In addition, BHT emphasizes use of the transdermal route, i.e. through the skin. The reason is that studies, including the WHI, showed the oral route increases the production clotting factors by the liver as the estrogen passes through the liver. This results in an increase in incidence of strokes, which is NOT what we want. However, when administered through the skin, there is no first-pass effect through the liver, no increase in clotting factors and no increase in strokes. A recent study confirmed this.[7] Thus, they’re safer, confirming the philosophy of BHT as being a safer method for administering hormone therapy.

Do women have to endure the “ravages of menopause”?

The article suggests that women need to endure the “ravages of menopause”, which is entirely false and is not “fake news”. By placing them on hormone therapy early, hormone therapy can treat the symptoms that “ravage” a woman; this then help give her have a better quality of life. This is a good thing. Why should a woman have to put up with symptoms of lack of hormones any more than she should put up with symptoms of depression? As long as the treatments are safe, why not treat?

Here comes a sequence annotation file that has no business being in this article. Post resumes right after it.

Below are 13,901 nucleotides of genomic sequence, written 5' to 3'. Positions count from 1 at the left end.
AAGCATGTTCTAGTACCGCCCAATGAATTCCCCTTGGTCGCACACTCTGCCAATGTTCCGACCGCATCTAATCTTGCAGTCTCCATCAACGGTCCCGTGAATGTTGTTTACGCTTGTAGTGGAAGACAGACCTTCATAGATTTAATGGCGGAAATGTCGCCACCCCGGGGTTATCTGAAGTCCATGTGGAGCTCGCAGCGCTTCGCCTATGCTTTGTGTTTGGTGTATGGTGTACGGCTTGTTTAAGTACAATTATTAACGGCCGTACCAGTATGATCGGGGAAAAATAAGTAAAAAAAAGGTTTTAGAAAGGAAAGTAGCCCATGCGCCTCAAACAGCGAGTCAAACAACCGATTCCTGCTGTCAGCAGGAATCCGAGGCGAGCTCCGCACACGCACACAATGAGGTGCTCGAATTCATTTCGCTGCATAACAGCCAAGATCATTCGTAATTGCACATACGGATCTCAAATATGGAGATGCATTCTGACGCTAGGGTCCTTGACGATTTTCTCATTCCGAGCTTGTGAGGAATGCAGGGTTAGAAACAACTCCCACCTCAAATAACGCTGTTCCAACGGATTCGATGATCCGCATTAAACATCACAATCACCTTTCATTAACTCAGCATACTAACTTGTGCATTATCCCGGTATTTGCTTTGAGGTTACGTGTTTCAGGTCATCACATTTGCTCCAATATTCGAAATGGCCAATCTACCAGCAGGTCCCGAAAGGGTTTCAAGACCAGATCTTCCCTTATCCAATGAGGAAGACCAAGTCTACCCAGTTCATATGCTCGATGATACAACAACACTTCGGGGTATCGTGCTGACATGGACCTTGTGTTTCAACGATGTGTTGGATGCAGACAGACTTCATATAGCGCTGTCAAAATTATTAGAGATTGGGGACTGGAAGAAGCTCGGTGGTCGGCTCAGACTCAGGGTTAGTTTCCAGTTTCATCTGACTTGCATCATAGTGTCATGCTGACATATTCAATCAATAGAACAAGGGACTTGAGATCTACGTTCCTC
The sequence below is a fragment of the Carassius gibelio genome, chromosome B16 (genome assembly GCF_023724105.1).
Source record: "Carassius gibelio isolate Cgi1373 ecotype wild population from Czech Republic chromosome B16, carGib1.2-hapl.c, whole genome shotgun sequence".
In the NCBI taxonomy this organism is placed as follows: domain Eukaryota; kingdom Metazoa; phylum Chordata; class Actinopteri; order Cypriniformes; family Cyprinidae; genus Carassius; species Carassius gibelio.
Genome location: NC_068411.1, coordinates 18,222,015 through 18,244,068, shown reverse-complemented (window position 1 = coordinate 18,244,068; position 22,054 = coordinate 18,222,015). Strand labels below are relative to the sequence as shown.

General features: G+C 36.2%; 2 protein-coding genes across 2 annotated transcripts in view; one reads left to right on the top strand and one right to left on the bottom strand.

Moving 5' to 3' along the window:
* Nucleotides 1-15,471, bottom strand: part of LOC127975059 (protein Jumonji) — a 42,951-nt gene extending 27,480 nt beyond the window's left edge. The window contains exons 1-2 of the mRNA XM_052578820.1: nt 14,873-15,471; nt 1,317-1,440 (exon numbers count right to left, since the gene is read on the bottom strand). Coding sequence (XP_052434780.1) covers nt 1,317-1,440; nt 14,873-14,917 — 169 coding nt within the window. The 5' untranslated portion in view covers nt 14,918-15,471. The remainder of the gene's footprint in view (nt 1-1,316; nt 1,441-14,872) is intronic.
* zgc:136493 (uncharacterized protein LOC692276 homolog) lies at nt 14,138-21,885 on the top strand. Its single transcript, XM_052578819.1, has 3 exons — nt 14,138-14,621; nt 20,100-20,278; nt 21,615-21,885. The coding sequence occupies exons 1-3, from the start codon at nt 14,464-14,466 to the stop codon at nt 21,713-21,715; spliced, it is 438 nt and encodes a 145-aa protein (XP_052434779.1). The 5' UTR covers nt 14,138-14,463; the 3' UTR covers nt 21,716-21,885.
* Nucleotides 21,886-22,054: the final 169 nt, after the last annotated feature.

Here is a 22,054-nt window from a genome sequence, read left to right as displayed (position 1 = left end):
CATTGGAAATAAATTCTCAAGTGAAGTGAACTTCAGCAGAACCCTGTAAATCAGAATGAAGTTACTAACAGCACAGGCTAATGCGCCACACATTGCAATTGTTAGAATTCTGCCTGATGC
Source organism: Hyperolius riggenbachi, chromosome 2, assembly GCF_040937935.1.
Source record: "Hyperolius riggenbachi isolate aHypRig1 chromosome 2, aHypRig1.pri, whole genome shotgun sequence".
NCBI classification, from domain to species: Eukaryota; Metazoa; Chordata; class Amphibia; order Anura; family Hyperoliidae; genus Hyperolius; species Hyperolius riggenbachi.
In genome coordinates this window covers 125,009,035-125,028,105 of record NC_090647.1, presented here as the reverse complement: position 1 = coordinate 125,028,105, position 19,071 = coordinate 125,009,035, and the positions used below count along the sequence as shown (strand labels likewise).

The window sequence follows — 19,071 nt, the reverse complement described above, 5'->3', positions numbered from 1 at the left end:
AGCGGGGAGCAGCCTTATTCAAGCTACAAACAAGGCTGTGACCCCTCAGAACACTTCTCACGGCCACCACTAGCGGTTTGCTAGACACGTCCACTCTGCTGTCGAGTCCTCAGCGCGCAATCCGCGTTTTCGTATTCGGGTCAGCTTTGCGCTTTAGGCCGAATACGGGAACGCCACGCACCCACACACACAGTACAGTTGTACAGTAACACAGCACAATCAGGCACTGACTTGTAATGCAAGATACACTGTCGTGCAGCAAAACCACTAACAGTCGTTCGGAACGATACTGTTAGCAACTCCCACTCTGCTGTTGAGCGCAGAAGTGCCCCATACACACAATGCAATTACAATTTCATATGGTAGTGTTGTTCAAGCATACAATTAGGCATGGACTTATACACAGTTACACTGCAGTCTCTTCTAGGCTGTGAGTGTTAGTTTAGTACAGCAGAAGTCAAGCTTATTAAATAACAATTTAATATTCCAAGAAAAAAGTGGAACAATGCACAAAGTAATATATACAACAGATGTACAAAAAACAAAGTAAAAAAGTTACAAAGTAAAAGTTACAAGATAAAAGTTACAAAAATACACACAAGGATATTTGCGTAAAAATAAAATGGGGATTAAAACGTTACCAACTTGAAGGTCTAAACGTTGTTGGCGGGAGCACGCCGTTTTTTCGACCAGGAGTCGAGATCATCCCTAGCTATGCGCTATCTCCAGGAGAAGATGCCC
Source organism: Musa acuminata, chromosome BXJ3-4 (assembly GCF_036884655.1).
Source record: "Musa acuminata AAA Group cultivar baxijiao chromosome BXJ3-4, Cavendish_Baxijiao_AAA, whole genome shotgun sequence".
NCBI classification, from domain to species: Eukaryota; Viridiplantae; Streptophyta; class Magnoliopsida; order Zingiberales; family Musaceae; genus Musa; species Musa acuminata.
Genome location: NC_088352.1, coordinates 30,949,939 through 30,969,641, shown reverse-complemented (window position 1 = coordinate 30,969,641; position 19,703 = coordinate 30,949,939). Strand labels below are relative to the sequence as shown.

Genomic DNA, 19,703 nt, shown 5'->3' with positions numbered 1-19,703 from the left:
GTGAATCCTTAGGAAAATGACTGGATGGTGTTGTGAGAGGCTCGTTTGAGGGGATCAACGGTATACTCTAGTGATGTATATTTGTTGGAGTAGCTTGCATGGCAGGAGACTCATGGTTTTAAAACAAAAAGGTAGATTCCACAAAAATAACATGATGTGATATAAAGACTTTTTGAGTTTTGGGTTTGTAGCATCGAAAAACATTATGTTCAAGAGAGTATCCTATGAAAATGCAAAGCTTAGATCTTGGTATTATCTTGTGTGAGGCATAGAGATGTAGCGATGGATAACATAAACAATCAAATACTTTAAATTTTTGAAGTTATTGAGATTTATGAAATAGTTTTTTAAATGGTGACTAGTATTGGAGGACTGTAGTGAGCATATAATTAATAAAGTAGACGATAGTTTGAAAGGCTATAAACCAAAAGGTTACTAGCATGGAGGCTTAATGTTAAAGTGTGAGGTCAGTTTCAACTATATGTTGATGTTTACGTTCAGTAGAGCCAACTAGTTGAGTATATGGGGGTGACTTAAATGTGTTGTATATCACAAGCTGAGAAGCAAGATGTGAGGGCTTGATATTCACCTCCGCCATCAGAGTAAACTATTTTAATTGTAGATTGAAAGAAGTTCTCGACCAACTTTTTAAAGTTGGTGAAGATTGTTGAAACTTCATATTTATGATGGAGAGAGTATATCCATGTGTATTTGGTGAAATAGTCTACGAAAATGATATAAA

Plus, some of the health ravages of age, including heart disease, Alzheimer’s disease and osteoporosis can also be prevented by hormone therapy when started early and continued, as mentioned above. The confusion here is that not all studies use the same types of hormones. But if you evaluate the studies and omit the ones using synthetics, the BHT methods without a doubt provide these benefits while are safer because they do not increase risk of breast cancer nor increase risk of stroke, as discussed above.